What the Data Shows
The growth of new COVID-19 cases has slowed in D.C., Maryland and Virginia over the past few days, although hospitalizations are still elevated.
Current hospitalizations have increased in the past week in all three areas, but that’s expected following the uptick in cases seen in the past several weeks.
Average vaccinations administered daily dipped after Johnson & Johnson's shot was put on pause, but more people are still getting vaccinated daily in April than in March.
We're making it easier for you to find stories that matter with our new newsletter — The 4Front. Sign up here and get news that is important for you to your inbox.
D.C. added just 72 cases on Wednesday and the weekly average of new cases fell to 105. Hospitals are treating 146 COVID-19 patients.
As of Friday, 30% of residents were partially or fully vaccinated.
Maryland reported 1,205 new cases and the weekly average of new cases fell to 1,205 — which is still high, but the lowest figure seen in April.
Gov. Larry Hogan says Maryland has given out 4 million shots, and over 82% of seniors and 55% of adults have gotten a dose.
Virginia’s weekly case average went below a thousand for the first time in two weeks, reaching 968. Just over 40% of people have gotten a one or two doses.
Local Coronavirus Headlines
- Capital One Arena is set to welcome more than 2,000 fans for the Wizards game on Wednesday night.
- A Maryland biotech company developed a test to help predict how sick you can get from COVID-19. The company is awaiting FDA emergency use approval.
- Virginia has a new mass vaccination site at Tysons Corner Center. Here's how to look for an appointment to get your shot there.
- The George Washington University became the latest local college to require vaccinations for students, faculty and staff before being on campus this fall. Any vaccine authorized for use in the U.S. will be accepted, the university said Monday. Georgetown and American universities previously announced vaccine requirements for students for the fall semester.
- Virginia opened vaccinations to residents age 16 and older Sunday. The commonwealth will continue to prioritize people who were eligible for vaccines in Phase 1, including healthcare personnel, residents of long-term care facilities, frontline essential workers, those age 65 and older, and more. Here's information on how to get one.
- D.C. opened walk-up vaccination sites for residents age 65 and older.
- The Virginia Department of Health says the first cases of the so-called Brazil COVID-19 variant have been identified in two samples from residents.
- One of D.C.'s largest music venues reopened for the first time in more than a year, but as a pop-up vaccine clinic.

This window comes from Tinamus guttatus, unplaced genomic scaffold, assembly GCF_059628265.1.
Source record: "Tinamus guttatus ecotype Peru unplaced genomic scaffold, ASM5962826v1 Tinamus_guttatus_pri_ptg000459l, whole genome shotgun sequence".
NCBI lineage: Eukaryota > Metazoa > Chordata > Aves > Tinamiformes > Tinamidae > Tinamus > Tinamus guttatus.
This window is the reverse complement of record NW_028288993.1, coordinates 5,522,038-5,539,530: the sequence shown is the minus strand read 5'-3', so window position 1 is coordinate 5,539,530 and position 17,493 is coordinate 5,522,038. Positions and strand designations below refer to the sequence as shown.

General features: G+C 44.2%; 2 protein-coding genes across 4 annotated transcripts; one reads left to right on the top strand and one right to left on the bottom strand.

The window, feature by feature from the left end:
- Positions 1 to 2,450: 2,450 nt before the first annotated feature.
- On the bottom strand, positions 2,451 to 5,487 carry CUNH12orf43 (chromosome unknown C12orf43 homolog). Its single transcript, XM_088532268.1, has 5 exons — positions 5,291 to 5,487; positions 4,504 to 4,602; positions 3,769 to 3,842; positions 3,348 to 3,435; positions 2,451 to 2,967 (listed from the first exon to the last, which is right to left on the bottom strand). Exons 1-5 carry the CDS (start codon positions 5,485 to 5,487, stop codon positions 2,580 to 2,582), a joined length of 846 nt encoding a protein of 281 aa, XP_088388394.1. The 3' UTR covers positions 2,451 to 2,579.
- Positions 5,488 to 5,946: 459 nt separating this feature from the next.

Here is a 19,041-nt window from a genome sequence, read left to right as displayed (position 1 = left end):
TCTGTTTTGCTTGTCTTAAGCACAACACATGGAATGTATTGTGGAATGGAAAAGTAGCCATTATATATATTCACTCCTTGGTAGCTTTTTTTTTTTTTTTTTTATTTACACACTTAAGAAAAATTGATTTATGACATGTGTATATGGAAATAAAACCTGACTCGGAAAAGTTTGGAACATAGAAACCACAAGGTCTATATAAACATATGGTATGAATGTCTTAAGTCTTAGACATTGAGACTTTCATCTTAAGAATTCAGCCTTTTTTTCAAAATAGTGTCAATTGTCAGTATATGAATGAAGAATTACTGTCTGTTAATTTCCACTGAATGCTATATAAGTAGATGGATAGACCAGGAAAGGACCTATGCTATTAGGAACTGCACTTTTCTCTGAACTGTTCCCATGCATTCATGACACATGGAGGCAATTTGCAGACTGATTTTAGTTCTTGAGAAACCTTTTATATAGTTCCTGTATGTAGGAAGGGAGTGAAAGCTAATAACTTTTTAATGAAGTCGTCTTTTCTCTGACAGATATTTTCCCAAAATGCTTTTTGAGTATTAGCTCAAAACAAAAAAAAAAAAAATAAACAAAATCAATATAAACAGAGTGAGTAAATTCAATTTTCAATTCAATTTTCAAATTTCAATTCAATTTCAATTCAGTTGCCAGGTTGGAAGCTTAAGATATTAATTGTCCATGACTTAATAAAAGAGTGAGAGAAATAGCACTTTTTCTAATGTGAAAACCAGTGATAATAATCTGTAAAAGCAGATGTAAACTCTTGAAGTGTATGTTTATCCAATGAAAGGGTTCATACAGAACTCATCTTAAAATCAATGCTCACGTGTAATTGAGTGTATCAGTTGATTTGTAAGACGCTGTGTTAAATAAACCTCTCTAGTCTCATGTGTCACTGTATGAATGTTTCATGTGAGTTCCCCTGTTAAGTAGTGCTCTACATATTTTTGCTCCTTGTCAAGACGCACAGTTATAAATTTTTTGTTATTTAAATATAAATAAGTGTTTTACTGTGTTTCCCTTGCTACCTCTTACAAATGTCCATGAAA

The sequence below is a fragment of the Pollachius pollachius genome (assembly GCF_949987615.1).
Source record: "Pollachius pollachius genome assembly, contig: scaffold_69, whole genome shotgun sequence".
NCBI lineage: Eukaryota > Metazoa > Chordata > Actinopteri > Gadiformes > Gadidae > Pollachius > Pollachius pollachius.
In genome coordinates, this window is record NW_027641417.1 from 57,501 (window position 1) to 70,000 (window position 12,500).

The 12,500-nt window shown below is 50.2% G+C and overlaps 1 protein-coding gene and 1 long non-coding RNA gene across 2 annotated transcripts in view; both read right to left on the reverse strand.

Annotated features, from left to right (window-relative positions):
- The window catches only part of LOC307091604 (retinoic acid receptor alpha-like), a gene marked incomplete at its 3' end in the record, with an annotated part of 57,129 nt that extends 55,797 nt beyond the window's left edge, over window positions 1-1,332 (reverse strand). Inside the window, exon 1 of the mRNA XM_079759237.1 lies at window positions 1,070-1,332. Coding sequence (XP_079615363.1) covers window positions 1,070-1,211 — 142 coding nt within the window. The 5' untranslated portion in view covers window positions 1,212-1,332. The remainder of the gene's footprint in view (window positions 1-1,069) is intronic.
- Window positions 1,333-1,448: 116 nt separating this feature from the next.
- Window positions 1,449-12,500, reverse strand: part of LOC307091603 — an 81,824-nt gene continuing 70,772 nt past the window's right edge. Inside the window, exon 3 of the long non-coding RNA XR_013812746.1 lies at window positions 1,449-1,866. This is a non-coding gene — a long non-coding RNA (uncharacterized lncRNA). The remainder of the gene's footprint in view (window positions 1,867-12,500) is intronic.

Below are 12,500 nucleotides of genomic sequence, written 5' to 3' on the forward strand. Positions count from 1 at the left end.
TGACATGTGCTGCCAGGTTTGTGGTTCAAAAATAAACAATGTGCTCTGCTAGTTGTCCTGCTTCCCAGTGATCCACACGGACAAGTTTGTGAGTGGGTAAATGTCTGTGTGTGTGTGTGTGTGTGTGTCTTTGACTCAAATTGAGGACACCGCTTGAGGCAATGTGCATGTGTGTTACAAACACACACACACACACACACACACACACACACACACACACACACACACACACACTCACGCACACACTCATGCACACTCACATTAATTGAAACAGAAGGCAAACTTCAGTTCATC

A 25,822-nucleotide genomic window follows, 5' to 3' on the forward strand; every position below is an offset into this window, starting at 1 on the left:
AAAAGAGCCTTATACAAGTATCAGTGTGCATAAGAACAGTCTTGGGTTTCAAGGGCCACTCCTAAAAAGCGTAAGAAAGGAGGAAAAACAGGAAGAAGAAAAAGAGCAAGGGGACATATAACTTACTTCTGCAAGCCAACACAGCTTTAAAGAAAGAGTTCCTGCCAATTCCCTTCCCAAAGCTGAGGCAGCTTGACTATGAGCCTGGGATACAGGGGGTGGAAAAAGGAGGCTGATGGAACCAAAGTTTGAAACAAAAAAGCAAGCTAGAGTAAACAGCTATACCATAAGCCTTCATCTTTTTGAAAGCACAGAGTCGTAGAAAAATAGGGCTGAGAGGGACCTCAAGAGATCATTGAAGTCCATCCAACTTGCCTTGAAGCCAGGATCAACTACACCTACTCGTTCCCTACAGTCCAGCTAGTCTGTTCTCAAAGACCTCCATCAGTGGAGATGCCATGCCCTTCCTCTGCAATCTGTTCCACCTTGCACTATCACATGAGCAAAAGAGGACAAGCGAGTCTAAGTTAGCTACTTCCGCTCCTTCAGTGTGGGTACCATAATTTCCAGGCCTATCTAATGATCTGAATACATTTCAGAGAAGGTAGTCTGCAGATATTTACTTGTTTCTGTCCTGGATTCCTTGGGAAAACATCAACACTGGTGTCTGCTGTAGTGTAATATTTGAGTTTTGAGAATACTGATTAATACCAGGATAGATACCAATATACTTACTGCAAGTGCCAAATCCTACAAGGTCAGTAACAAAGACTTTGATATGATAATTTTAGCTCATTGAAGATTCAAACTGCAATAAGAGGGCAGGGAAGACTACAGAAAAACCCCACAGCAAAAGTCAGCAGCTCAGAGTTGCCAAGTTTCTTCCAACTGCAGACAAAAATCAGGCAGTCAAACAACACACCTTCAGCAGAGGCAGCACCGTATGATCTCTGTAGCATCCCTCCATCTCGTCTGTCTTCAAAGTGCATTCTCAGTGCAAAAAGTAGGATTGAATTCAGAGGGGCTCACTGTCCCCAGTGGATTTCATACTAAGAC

- Business owners in Alexandria, Virginia, teamed up with a pharmacy and the health department to bring a vaccine clinic to their employees.
- The Centers for Disease Control and Prevention is looking into the March death of a Virginia woman as part of its investigation into the Johnson & Johnson COVID-19 vaccine, according to the Virginia Department of Health.
- Maryland, D.C. and Virginia each canceled Johnson & Johnson COVID-19 vaccinations after the CDC and FDA recommended a pause in use of the shot after six women reported rare blood cots.
- The Washington Nationals and DC United are allowed to increase capacity at home games from 10% to 25%. Monumental Sports will also allow 10% capacity for Capitals and Wizards home games.
- Some mass vaccination sites in Maryland are offering a limited number of walk-up shots every day, no appointment needed.
- A new mass vaccination site is open at the Greenbelt Metro station in Prince George’s County. It offers shots to anyone, not just Maryland residents. Go online here to create an account.
- NBC News is making finding information on when, how and where to obtain your coronavirus vaccination easier with its Plan Your Vaccine website.
Key Charts and Graphs
The vaccinated population in D.C. may be overestimated in this map because some non-residents who work in D.C. are included in the totals.
Vaccination Portals by County
As vaccinations in our region ramp up, here's a look at local portals residents can use to sign up for vaccination appointments or sign up to receive alerts.
- Washington, D.C. signups – vaccinate.dc.gov
- Maryland signups – www.marylandvax.org/ and covidvax.maryland.gov
- Virginia pre-registration – https://vaccinate.virginia.gov/preregister.html
- Montgomery County – www.montgomerycountymd.gov/covid19/vaccine/
- Prince George's County – www.princegeorgescountymd.gov/3730/COVID-19-Vaccination
- Howard County – www.howardcountymd.gov/Departments/Health/MM-Alerts-and-Recalls/COVID-19-Vaccine
- Anne Arundel County – aacounty.org/covidvax
- Fairfax County – www.fairfaxcounty.gov/health/novel-coronavirus/vaccine
- City of Alexandria – www.alexandriava.gov/health/info/default.aspx?id=119270
- Loudoun County – www.loudoun.gov/covid19vaccine
- Prince William County – coronavirus.pwcgov.org/vaccine-information/ & VDH
How to Stay Safe
Anyone can get COVID-19. Here are three simple ways the CDC says you can lower your risk:
- Wear a snug-fitting mask that covers your nose and mouth.
- Avoid being indoors with people who are not members of your household. The more people you are in contact with, the more likely you are to be exposed to COVID-19. If you are indoors with people you don’t live with, stay at least six feet apart and keep your mask on.
- Wash your hands often, especially after you have been in a public place.